New Leadership, New Office for Antitrust Division Criminal Program

New Leadership, New Office for Antitrust Division Criminal Program

Division Update Spring 2014

2013 ushered in significant changes for the Division’s criminal program, including new leadership at both the Deputy Assistant Attorney General and office management levels, and a new criminal enforcement office in Washington, D.C.

Deputy Assistant Attorney General Brent Snyder

Brent Snyder

Brent Snyder

In November 2013, Brent Snyder took over as Deputy Assistant Attorney General for Criminal Enforcement. Snyder is a Division veteran; he served as an attorney in the National Criminal Enforcement Section from December 2003 until August 2011, when he joined the Division’s San Francisco Office. Snyder played a key role in some of the Division’s most important recent investigations and trials. He was co-lead in U.S. v. AU Optronics Corporation, which resulted in multiple corporate and individual convictions and a $500 million corporate fine; U.S. v. Leung, in which another AU Optronics executive was convicted after a three-week trial; and U.S. v. Frank Peake, which resulted in the conviction of a high-level executive in the coastal water freight industry.

Snyder twice received the Attorney General’s Award for Distinguished Service as well as an Antitrust Division Award of Distinction. In 2013, California Lawyer magazine named him a California attorney of the year. Before joining the Division, Snyder was a partner at Perkins Coie LLP.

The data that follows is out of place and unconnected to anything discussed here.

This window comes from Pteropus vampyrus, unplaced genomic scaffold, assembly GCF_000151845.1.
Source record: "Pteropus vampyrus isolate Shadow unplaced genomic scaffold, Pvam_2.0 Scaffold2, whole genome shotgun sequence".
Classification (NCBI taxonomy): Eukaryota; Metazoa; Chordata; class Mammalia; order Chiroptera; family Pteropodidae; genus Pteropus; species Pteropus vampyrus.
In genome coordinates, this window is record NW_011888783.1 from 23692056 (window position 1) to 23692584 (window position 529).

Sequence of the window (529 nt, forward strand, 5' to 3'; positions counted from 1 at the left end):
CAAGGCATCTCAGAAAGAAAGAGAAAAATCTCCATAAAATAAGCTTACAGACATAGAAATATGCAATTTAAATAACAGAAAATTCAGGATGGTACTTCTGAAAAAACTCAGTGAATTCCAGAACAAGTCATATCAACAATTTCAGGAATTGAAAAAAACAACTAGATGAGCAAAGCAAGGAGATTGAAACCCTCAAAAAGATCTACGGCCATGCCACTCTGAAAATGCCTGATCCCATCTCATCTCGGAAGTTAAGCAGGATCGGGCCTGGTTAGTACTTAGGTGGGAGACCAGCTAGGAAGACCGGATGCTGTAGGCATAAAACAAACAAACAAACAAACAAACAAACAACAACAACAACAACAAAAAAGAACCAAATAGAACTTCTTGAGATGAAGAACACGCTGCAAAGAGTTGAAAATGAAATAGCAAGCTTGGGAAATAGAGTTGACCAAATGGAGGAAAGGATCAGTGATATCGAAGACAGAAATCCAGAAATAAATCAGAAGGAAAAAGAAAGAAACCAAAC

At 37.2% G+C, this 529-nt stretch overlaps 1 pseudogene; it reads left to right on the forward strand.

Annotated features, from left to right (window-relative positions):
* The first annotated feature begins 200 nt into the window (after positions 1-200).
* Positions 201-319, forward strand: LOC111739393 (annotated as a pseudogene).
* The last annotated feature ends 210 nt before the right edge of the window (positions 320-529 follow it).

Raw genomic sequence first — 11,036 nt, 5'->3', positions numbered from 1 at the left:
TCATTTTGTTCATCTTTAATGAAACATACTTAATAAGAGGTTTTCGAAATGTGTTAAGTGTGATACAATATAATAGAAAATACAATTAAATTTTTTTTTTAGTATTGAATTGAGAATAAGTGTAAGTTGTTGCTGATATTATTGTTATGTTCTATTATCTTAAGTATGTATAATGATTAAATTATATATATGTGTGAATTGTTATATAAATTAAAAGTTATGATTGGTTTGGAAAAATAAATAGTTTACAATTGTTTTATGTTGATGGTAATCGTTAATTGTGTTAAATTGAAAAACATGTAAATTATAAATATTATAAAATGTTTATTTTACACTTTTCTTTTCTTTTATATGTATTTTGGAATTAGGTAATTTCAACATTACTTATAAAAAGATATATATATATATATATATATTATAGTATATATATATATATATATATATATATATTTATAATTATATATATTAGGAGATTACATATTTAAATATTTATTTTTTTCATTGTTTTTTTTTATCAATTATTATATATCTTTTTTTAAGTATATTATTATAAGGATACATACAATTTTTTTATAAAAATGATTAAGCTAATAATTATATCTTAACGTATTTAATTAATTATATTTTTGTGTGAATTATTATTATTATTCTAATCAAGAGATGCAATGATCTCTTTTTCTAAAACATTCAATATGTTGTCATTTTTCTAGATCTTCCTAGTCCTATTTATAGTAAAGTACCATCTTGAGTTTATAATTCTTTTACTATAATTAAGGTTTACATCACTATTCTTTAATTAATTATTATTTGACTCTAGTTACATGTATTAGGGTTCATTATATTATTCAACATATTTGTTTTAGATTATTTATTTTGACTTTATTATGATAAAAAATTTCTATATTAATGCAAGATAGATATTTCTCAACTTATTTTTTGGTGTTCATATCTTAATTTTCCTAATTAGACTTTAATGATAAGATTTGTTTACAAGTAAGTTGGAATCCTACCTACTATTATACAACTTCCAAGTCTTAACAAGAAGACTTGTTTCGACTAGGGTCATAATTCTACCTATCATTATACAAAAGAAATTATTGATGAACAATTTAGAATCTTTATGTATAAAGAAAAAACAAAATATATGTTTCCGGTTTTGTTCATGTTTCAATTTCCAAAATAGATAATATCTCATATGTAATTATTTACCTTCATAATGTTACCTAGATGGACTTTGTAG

New Regional Office Leadership

Over the past year, the Division has also welcomed new leadership in its Chicago, New York, and San Francisco offices.

Frank Vondrak

Frank Vondrak

In Chicago, former Assistant Chief Frank Vondrak became Chief and Kalina Tulley became Assistant Chief. Vondrak joined the Division’s Chicago Office in 1989 and served as the office’s Assistant Chief from February 2000 until his appointment as Chief in June 2013. During his years at the Division, Vondrak led a number of successful investigations and prosecutions, including the Indianapolis ready-mixed concrete case, which resulted in a criminal fine of more than $29 million—the largest criminal fine in a domestic price-fixing case to date. Vondrak has received many awards during his tenure, including the Antitrust Division Award of Distinction in 2006, the Attorney General’s Award for Distinguished Service in 2007, the Council of Inspectors General Award for Excellence in 2009, and numerous outstanding performance and special achievement awards.

Kalina Tulley

Kalina Tulley